Re: [isabelle] antiquotations



Makarius wrote:
On Fri, 8 Feb 2008, Jeremy Dawson wrote:

Mostly my problems are something do to with theories. I don't know if the problems I've faced today are because of theories or not, but I think it is quite likely. But I waste an enormous amount of time trying to cope with things that don't work as expected.

The general advice is to let Isar take over control as much as possible, while avoiding raw ML accesses (in particular operations with unclear theory/proof context).

In particular:

  - Use ProofGeneral by default.
- Always work within a theory body, if a theory is required. Do not rely on accidental theory states from previous use_thy etc. - Use ML antiquotions as much as possible, because here the context is checked statically at compile time.


The latest example is contained in the attached theory file. For some reason the ML expression bool_axioms RL [fun_cong] produces an empty list of results when it appears in the theory file being loaded.

After the theory file is modified in the way shown (ie not using bool_axioms RL [fun_cong]) it loads OK. Then, after that, the expression bool_axioms RL [fun_cong] returns exactly the results expected. Why does the same ML expression behave differently at different points ?

This is a good example why proper contexts matter. The bool_axioms list is bound at the ML toplevel in a situation *before* certain type class instantiations in your theory. For the resolution to work out, these type arities need to be present in the theory.
Makarius,

Thanks for this - I think I understand this point.
Your ML code fails to produce any result here, because it references bool_axioms in the raw ML environment, without going through the Isar layer, which would have transferred the result as required.

However I don't understand this - as I said in my earlier email, exactly the same ML code _does_ produce the desired result later on. So why does the _same_ ML expression behave _differently_ at different points ? Both the points where the ML expression bool_axioms RL [fun_cong] is used occur _after_ the point where fun is shown to be in the
axclass boolean_class  (I understand that this is what the problem was).
Using a proper ML antiquotation makes things work as expected:

  @{thms bool_axioms} RL [fun_cong]

I gather your point is that

@{thms bool_axioms}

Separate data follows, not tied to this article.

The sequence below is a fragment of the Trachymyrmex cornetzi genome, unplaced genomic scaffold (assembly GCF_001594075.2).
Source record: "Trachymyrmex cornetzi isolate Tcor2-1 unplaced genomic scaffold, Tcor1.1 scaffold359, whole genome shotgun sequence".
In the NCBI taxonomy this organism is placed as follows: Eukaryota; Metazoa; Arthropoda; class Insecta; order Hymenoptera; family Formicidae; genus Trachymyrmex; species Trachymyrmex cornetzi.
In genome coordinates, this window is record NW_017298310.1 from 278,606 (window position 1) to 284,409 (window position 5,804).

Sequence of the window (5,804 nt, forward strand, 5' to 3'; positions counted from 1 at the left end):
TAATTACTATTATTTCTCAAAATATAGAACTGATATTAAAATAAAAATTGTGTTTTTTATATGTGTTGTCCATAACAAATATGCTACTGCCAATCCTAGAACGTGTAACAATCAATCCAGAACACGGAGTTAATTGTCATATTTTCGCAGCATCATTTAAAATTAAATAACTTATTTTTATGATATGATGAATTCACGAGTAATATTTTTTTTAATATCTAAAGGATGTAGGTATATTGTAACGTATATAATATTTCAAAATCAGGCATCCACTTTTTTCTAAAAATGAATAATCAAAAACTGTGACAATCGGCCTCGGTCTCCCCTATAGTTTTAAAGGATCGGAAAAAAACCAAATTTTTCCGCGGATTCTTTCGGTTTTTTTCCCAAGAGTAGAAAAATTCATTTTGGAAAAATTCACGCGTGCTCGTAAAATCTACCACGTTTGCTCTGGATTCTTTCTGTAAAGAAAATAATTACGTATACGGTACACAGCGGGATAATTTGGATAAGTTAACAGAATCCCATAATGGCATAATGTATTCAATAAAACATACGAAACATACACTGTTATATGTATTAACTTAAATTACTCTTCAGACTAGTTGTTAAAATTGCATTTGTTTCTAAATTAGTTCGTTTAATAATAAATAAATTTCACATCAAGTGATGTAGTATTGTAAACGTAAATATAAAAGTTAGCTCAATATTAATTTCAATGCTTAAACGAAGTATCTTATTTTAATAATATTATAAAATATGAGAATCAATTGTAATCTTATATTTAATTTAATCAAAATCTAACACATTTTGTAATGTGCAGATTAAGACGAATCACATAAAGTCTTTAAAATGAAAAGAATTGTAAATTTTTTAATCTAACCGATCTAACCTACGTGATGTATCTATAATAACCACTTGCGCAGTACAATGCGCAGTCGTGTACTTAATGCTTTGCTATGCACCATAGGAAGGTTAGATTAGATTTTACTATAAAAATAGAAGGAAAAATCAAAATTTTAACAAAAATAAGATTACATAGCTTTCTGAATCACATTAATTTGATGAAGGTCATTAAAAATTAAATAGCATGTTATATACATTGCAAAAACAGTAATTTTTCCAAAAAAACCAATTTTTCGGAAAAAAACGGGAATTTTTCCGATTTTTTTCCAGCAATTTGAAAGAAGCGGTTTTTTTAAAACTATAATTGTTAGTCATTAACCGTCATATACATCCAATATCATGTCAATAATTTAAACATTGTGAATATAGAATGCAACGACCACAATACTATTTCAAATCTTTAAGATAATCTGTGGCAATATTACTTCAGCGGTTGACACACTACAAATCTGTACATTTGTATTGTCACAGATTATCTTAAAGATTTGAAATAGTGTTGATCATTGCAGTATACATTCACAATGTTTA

transfers bool_axioms to the current theory. But this is exactly what I don't want! My complaint is that the _same_ ML expression bool_axioms RL [fun_cong] behaves differently between (a) where I put it in the theory file, where it doesn't work, and (b) when I use it later, in trying to debug the problem. I want the same expression to have the same meaning when I am trying to debug it as the meaning it has when it fails to work! Incidentally, some years ago I discovered that thms "bool_axioms" retrieves the theorems bool_axioms, after transferring them to the current theory. I asked how to retrieve named theorem(s) without transferring them to the current theory - no one then seemed to know. Does anyone know how to do this?

Further questions from my previous email, whose answers would, I hope, help me to understand the complexities of theories in Isar:

theory_of_thm (hd bool_axioms); produces a different result inside the Isar file
from the result it gives afterwards.  Why is this?

If I understand correctly the_context () returns the current theory as at the point where it is executed. Is that correct? The difficulty in using Isar seems to be that the current theory keeps on changing, much more than with typical .ML proof files. Is this correct?
So far as I understood the previous emails,
ML {* XXX the_context () *} and ML {* XXX at {theory} *} would only return a different result if the code represented by XXX actually changed the current theory. Is that correct?

A further question from a previous email (the answer given then was to use a different function) : bind_thm(s) seems to sometimes work (in the sense of storing a theorem in the database so that it can be effectively retrieved later). Why is this? What is the difference between bind_thm and the function I was told to use (ie, PureThy.add_thmss)?

Finally, is all this stuff documented anywhere?

It is important to keep in mind that the ML environment is not the real thing, just a low-level view on the implementation platform.


I'm not sure what this means, but it is the language in which enormous amounts of Isabelle proofs are and have been written - and it is still the only language for doing lots of things (including some fairly mundane things, as my theory file showed) in Isabelle.

Jeremy








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